Blur and Paris Hilton have both been treated to the "Banksy touch", but long before either of those, erm, "musicians", felt his effect, the legendary street artist was defying laws and legals systems in an effort to have his works be seen and be shocking.
Exit Through the Gift Shop is a documentary about Banksy, whose title references a specific work in relation to one of the British street artist’s notorious break-ins to museums. While Banksy's stencils feature striking and humorous images occasionally combined with anti-war, anti-capitalist or anti-establishment slogans, the feature intends to look at his entire repertoire in a humorously anonymous light.
The film’s premiere is at Sundance, prefaced with the following on it's official site.
In the late 1990s, a hybrid form of graffiti began appearing in cities around the world. Enlisting stickers, stencils, posters, and sculpture and spread by the burgeoning Internet, it would be labeled “street art” and establish itself as the most significant counterculture movement of a generation. Los Angeles–based filmmaker Terry Guetta set out to record this secretive world in all its thrilling detail. For more than eight years, he traveled with the pack, roaming the streets of America and Europe, the stealthy witness of the world’s most infamous vandals. But after meeting the British stencil artist known only as “Banksy,” things took a bizarre turn.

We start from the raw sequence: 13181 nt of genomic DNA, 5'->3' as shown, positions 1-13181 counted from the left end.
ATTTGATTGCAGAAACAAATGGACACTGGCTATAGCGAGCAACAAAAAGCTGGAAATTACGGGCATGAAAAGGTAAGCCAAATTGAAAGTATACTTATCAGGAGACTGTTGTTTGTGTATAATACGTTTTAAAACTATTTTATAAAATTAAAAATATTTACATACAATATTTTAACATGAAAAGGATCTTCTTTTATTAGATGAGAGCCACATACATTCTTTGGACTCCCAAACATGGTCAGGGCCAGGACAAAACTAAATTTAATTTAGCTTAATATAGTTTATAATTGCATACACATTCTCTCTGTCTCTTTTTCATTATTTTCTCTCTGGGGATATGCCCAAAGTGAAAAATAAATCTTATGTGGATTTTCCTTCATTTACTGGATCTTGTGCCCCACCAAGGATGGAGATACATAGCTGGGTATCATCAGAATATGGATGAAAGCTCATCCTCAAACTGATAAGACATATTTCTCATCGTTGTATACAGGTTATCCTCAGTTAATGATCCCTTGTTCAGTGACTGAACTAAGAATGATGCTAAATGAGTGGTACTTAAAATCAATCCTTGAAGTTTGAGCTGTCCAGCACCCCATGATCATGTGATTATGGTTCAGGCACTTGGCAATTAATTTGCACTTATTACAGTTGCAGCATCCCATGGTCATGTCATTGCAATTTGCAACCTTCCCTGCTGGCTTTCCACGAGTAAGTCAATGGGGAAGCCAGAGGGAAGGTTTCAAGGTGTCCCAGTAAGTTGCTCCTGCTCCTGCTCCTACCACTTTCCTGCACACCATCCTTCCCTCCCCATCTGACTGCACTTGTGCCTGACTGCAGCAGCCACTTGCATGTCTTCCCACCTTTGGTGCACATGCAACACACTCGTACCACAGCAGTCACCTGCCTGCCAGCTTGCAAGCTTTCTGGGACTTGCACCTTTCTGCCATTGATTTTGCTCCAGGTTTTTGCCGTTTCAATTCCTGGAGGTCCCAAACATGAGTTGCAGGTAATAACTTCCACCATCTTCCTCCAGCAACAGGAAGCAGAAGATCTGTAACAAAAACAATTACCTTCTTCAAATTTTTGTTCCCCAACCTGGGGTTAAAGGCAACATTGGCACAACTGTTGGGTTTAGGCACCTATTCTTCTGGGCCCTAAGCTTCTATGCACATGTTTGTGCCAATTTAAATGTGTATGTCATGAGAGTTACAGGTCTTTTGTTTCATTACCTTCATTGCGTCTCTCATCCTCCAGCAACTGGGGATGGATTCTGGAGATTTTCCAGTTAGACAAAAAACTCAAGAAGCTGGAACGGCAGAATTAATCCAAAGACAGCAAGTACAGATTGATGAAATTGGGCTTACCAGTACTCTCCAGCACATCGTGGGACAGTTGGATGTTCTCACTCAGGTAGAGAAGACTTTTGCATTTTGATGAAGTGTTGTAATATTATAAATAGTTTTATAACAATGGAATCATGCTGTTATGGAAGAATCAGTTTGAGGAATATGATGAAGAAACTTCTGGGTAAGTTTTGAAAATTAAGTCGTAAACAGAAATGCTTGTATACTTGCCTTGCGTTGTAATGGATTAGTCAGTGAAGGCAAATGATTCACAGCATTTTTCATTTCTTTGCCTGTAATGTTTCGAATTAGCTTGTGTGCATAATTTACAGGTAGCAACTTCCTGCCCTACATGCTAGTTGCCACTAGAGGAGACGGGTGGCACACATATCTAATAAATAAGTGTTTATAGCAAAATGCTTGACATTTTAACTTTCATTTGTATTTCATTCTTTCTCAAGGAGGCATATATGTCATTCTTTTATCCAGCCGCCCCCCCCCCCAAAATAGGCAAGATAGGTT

Sundance has shown films by unknown artists but never an anonymous one. Banksy turns the tables on the only man who has ever filmed him, creating a remarkable documentary that is part personal journey and part an exposé of the art world with its mind-altering mix of hot air and hype. In the end, Exit Through the Gift Shop is an amazing ride, a cautionary modern fairy tale . . . with bolt cutters.